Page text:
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Bricolage in action: learning about, making sense of, and discussing issues about genetically modified crops and food

Horlick-Jones, Thomas Edward, Walls, John and Kitzinger, Jenny 2007. Bricolage in action: learning about, making sense of, and discussing issues about genetically modified crops and food. Health, Risk & Society 9 (1) , pp. 83-103. 10.1080/13698570601181623

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Abstract

Making sense of new technologies and their associated risks entails lay people in utilizing various modes of reasoning and making use of a range of interpretative resources at hand to interrogate evidence. Such sense making is accomplished collectively in ways that are sometimes playfully inventive, and which have regard to ideas of accountability and morally acceptability. In practice, such bricolage-like processes appear to have certain similarities with the work of everyday scientific investigation. This paper examines these processes of lay practical reasoning by adopting an analytic stance that is concerned with examining the fine detail of what people demonstrably do in accomplishing such work. It draws on data generated by number of reconvened discussion groups, which formed a component part of the recent public debate in the UK about the possible commercialization of genetically modified crops.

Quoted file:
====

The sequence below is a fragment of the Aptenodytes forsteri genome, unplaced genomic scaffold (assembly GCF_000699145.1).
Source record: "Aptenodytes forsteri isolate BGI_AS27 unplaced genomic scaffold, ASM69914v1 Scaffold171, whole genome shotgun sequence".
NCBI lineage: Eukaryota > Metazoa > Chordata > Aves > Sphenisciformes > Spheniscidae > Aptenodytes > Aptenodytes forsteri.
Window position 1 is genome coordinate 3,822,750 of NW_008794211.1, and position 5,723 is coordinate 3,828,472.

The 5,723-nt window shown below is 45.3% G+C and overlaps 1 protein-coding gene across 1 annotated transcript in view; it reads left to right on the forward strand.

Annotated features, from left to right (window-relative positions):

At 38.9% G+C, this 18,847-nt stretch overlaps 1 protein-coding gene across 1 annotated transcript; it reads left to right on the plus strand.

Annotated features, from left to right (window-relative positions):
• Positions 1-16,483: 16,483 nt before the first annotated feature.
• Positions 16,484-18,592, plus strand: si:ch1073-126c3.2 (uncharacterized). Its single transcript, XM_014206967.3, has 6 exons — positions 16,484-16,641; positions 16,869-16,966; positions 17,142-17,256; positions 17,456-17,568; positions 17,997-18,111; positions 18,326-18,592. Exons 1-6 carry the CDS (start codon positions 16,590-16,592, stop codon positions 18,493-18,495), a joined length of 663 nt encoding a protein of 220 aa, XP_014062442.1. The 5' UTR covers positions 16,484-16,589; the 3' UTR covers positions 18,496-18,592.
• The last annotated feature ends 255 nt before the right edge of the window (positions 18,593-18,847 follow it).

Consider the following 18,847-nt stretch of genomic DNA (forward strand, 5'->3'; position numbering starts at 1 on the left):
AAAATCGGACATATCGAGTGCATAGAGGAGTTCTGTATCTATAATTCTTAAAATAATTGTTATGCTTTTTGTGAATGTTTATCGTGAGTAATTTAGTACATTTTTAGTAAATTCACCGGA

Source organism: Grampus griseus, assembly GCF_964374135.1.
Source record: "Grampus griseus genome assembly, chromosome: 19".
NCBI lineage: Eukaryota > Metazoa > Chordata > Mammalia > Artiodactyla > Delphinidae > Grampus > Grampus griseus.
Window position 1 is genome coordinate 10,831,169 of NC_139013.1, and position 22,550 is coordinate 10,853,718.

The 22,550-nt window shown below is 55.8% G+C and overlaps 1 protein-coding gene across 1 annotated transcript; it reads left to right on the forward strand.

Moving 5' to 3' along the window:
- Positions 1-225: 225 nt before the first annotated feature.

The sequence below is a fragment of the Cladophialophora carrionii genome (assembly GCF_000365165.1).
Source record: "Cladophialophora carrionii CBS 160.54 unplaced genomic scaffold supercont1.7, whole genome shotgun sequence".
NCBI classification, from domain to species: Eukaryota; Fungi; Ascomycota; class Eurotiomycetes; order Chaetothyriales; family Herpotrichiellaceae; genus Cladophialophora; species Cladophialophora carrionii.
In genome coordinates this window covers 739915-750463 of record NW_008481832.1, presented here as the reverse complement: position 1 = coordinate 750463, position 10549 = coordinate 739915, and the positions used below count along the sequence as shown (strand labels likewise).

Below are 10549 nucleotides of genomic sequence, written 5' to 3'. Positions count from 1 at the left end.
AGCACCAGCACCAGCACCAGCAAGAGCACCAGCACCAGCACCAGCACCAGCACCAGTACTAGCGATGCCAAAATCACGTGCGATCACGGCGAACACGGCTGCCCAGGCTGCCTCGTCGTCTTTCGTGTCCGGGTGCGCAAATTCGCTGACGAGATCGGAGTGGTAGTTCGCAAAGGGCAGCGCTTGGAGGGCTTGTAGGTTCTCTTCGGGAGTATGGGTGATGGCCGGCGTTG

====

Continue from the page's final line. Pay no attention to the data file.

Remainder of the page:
Item Type: Article
Date Type: Publication
Status: Published
Schools: Journalism, Media and Culture
Social Sciences (Includes Criminology and Education)
Subjects: H Social Sciences > H Social Sciences (General)
Q Science > Q Science (General)
Uncontrolled Keywords: Talk about risk, practical reasoning, new technologies, genetic modification (GM), moral discourse, fantasy, scientific work
Publisher: Routledge
ISSN: 1369-8575
Last Modified: 04 Jun 2017 01:49
URI: http://orca.cf.ac.uk/id/eprint/3241

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